For the 10 homes constructed of block, the original R-4.7 walls were upgraded to whole-wall R-20 by removing the drywall, attaching 1-inch rigid foam to the block and then constructing a 2x4 wall on the interior of the rigid foam, air-sealing the top and bottom, insulating the 2x4 cavity with R-13 batt insulation and finishing by installing drywall and painting the interior walls.
Wall insulation details were also developed for two homes that were wood-framed. Where the siding was replaced, the volunteers added one inch of exterior rigid insulation to increase the whole-wall R-value from R-11.8 to R-17.4.
The second solution for wood-framed homes was for volunteers to build a 2x4 wall on the inside of the existing 2x4 wall and insulate both walls to R-13 in the cavity, so that the wall was upgraded from a whole-wall R-value of 11.6 to R-20.2.
Another key was air sealing. While the Research Center could find air leakage paths for individual homes through blower-door testing and other measures, the overall goal of the project was to determine common problem areas to successfully air-seal multiple homes without having to test every one.
The Research Center developed a list of good candidates for air sealing, including the intersections of floor and foundation walls and the ceiling and walls; rim/band joist areas; wire and pipe plate penetrations; sloped ceilings; balloon-framed gable end walls and any gable walls adjacent to the main house walls in split-level designs; cantilevered floors; attic hatch covers; chases and chimneys; wall sheathing; and any new openings created by the retrofit.
However, details for air sealing measures were developed and applied throughout the remodels with varying success, the Research Center found, primarily because the details were developed through this work.
“The 12 remodels successfully addressed and installed more insulation in exterior walls to increase the energy efficiency of these homes,” said Amber Wood, the Research Center’s program manager.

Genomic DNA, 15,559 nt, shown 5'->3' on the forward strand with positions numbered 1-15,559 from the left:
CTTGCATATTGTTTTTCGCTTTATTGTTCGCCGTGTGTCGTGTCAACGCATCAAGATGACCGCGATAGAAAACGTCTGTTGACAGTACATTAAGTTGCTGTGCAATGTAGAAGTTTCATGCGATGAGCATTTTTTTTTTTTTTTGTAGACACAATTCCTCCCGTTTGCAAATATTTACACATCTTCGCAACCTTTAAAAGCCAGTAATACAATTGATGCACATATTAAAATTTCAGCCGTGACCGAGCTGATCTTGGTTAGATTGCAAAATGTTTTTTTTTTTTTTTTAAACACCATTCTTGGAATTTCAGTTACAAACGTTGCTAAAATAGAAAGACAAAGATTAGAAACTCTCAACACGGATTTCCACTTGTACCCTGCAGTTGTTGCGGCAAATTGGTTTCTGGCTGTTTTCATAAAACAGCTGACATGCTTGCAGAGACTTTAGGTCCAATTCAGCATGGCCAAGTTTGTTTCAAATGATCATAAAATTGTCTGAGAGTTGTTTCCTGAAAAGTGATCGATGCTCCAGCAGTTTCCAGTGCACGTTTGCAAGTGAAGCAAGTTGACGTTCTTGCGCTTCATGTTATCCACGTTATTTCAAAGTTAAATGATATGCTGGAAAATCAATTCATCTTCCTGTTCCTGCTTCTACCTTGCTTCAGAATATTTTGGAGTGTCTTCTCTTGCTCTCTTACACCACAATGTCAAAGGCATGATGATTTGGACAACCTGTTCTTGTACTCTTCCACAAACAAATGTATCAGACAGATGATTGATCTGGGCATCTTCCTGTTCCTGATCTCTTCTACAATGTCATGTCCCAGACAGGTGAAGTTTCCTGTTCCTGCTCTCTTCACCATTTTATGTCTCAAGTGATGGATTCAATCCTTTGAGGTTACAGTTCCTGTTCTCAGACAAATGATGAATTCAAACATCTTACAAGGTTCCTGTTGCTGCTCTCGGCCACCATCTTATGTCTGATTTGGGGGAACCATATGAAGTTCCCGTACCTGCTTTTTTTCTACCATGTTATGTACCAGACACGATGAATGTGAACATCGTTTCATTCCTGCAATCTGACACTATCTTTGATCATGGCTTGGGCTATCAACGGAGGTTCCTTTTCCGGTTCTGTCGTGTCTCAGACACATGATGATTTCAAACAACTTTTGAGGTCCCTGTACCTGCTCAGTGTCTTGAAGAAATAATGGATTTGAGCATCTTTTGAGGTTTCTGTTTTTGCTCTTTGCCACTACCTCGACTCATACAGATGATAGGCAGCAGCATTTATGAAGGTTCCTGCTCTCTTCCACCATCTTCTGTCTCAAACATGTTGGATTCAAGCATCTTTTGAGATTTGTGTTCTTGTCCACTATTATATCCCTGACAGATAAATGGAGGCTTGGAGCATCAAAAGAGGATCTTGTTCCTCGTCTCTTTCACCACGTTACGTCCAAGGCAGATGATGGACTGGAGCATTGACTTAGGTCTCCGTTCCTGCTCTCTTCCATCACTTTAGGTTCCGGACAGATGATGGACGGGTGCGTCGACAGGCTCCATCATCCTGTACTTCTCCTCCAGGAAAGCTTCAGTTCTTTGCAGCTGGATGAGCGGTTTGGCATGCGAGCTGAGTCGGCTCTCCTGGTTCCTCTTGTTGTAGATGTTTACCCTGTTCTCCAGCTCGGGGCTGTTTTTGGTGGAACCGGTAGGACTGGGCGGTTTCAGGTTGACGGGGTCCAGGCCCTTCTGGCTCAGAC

“The energy performance shows that meeting current energy code is achievable through whole-house remodeling of 1950s era homes,” she added.
Habitat and the Research Center now are studying best practices, details and training to determine specific ways to increase energy efficiency and durability for each remodeled house.
“A more definitive assessment procedure based on house design and location is needed to improve and simplify the selection of energy performance remodeling upgrades,” Wood said.
Better training for volunteers who do the air-sealing would also improve the results.
In addition, the Research Center wants to develop better guidance to help Habitat determine when to upgrade or replace an existing HVAC system. As part of this work, product options, design details and application details are needed, Wood said.
The purchases of the homes and renovation costs were supported through a special grant program from the county, and Habitat will pay the grant back when it sells the homes.
The costs were kept down because of Habitat’s network of suppliers and volunteers.
The good news, according to Wood, is that “Habitat Montgomery County is planning additional renovation projects that could provide the opportunity to advance the development of energy performance remodeling for affordable homes in Maryland.”